Sprat’s Down (Spratsdown/Sprattsdown) by path 7 and 5 arose to house the families of the workers (navvies) that were brought in to build the naval air station on Calshot Spit during the early 1900s.

Building started in approximately 1906 and it took six years to complete the hangers and site. It was commissioned on 29 March 1913. In April 1915 the Royal Naval Air Service and the Royal Flying Corp were amalgamated to form the RAF and it remained as a base until 1961.

The original houses built at Sprat’s Down were no more than wooden shacks totalling over 40. There was a small shop that only closed in the late 1970s. One of the conditions imposed on the builders and owners was that when the families moved out, the house had to be demolished and the ground returned to farmland. There are only six houses left now that have survived and were able to be rebuilt.

Footpaths Exbury and Lepe:13 and Fawley:503 meet at a crossing of the Dark Water river. South of here there used to be a water mill (iron mill on Taylors map of 1759) which was demolished during the two world wars. The original stepping stones across the Dark Water river were removed but reinstated in recent years. These are thought to be only stepping stone water crossing on a right of way in Hampshire.

Near the junction of Green Lane and Mopley road there was a hamlet known as Woodington shown on OS maps 1940 (but not visible now). In 1843 a carrier operated between Woodington, Fawley and Calshot.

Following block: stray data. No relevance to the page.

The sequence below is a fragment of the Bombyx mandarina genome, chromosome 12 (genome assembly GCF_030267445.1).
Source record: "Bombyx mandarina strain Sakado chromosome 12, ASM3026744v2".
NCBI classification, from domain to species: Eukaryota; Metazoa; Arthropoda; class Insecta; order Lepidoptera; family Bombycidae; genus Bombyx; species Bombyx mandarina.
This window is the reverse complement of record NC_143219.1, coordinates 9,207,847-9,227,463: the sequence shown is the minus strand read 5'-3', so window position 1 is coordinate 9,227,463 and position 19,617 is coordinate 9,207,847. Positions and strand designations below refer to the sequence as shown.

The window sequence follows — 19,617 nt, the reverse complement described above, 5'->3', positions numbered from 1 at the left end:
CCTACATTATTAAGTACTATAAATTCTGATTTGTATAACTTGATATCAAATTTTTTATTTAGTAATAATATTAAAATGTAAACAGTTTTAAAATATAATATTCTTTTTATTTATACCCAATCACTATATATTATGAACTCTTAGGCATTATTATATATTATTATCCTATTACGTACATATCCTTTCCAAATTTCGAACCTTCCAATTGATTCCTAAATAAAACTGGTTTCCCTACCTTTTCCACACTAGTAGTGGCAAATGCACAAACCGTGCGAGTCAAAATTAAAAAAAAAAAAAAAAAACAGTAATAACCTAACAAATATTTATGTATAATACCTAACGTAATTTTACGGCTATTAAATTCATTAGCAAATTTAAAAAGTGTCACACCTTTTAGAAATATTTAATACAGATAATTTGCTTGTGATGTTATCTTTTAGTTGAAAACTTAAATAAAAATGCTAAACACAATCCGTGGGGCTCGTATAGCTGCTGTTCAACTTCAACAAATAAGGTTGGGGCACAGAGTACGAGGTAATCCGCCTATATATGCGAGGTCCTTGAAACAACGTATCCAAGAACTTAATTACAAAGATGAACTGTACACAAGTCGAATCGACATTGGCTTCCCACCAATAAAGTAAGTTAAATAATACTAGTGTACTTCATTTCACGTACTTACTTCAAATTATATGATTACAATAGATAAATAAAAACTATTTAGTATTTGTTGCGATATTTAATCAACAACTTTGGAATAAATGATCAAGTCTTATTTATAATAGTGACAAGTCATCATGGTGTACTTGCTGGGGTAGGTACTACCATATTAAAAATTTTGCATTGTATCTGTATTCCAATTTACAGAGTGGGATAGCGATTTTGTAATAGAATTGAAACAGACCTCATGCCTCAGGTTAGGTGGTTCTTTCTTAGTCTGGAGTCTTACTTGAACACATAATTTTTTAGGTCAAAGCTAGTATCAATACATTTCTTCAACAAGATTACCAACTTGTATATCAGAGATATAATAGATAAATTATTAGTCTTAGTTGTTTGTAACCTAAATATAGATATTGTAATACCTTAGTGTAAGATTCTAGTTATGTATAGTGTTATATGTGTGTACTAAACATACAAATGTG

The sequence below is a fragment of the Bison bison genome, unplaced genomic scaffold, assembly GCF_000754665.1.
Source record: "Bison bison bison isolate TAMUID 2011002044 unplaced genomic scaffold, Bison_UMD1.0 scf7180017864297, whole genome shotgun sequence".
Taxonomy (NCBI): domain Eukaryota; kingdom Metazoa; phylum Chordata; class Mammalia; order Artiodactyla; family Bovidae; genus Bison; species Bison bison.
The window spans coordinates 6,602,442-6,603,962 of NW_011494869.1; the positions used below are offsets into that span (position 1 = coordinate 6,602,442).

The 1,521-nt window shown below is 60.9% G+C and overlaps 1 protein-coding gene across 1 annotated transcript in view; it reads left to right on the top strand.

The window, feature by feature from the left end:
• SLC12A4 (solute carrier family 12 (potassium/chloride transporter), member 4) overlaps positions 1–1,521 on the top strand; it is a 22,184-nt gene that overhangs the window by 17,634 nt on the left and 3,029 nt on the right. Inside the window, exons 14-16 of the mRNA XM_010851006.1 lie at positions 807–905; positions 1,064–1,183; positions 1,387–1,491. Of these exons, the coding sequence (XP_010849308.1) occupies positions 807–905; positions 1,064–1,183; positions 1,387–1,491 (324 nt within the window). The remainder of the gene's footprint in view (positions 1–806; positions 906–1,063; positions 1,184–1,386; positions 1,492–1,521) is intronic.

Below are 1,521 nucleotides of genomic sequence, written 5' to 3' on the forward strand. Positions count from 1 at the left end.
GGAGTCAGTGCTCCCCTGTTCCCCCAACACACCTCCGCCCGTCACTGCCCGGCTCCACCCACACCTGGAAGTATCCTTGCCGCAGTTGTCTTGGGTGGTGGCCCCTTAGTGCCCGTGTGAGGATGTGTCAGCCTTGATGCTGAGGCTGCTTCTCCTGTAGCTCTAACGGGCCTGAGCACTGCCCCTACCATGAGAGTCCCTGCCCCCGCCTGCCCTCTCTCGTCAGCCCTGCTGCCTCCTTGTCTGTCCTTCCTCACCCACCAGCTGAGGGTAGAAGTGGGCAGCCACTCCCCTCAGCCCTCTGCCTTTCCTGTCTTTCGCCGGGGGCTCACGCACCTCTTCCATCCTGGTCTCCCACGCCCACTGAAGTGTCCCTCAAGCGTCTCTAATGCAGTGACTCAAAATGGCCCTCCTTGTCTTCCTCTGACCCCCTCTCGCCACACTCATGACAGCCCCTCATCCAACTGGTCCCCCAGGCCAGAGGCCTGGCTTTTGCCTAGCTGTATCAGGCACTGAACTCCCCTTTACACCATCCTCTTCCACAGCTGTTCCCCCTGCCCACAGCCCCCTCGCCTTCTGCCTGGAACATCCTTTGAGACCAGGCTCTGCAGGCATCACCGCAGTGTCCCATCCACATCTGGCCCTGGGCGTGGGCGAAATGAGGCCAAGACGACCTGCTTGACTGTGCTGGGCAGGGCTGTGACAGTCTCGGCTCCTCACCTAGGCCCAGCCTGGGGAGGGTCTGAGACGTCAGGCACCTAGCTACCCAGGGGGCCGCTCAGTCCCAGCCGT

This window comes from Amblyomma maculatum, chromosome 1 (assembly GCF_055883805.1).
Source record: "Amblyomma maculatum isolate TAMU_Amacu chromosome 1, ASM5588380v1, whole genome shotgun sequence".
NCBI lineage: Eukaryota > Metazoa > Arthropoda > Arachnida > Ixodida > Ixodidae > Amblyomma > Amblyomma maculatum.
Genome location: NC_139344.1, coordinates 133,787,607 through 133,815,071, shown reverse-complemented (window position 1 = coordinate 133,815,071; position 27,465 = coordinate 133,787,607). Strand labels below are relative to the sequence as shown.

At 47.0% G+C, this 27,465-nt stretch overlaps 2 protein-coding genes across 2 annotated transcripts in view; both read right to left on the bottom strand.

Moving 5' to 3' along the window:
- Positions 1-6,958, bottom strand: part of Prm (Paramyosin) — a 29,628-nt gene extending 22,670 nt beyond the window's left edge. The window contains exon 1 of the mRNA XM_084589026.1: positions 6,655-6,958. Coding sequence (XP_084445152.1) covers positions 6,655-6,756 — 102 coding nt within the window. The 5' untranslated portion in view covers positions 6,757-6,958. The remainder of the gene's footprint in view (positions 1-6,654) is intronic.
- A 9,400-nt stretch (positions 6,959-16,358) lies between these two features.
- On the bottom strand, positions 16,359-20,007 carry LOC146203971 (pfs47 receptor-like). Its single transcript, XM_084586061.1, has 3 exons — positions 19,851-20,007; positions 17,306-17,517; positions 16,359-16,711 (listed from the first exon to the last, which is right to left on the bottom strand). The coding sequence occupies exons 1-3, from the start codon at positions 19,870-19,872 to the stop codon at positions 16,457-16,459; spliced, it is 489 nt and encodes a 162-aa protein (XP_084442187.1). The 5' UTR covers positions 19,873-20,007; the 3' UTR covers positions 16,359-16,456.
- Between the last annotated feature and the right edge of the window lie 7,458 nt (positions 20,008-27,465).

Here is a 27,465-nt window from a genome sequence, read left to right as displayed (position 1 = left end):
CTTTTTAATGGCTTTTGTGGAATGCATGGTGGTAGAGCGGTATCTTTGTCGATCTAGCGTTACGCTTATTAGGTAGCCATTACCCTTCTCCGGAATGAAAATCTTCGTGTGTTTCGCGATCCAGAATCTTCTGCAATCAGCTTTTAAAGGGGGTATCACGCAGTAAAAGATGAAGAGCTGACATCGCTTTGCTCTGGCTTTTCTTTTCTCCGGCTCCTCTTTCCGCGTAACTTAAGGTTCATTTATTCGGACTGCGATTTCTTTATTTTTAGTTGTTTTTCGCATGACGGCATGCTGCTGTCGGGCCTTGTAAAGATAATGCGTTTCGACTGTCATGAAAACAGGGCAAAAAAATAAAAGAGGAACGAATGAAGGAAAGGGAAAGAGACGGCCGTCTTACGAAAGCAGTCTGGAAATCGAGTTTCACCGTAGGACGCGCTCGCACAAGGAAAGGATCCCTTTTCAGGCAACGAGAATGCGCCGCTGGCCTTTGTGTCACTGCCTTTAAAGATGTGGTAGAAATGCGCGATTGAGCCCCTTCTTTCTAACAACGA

Badminston Common was used for common grazing land, shown on Milne’s map of 1791. The common and surrounding areas are dotted with old gravel pits.

Fawley is mentioned in the Domesday Book. The present church, on path 16a, was begun in 1170 to replace previous buildings which had been there since 971. Its original dedication is said to have been to St Nicholas, the patron saint of seafarers and a late Saxon window can be seen. Fawley church would have been the last church seen by sailors as they left Southampton Water.

Work started on Fawley refinery in 1921 and was extended between 1948 and 1951, on both occasions with land being bought from the Cadland Estate. The branch railway from Totton arrived in 1925 and closed in 1967.

Path 4 passes the site of Calshot salterns, shown on Taylor’s map of 1759. There is a view across to Calshot Castle, built by Henry VIII as part of the Solent defences.

Given the variety of activity in the area it is likely that paths were used by people walking to church, to mills, quarries, common grazing land, farms, the brickworks at Whitefield and as smuggling routes.

Get involved

If you’d like to contribute memories or stories to this trail, get in touch with Gareth Owen on 01590 646652 or Gareth.Owen@newforestnpa.gov.uk.

The research for this route has been done as part of the Historic Routes and Past Pathways project, which is part of the National Lottery Heritage Funded Our Past, Our Future scheme.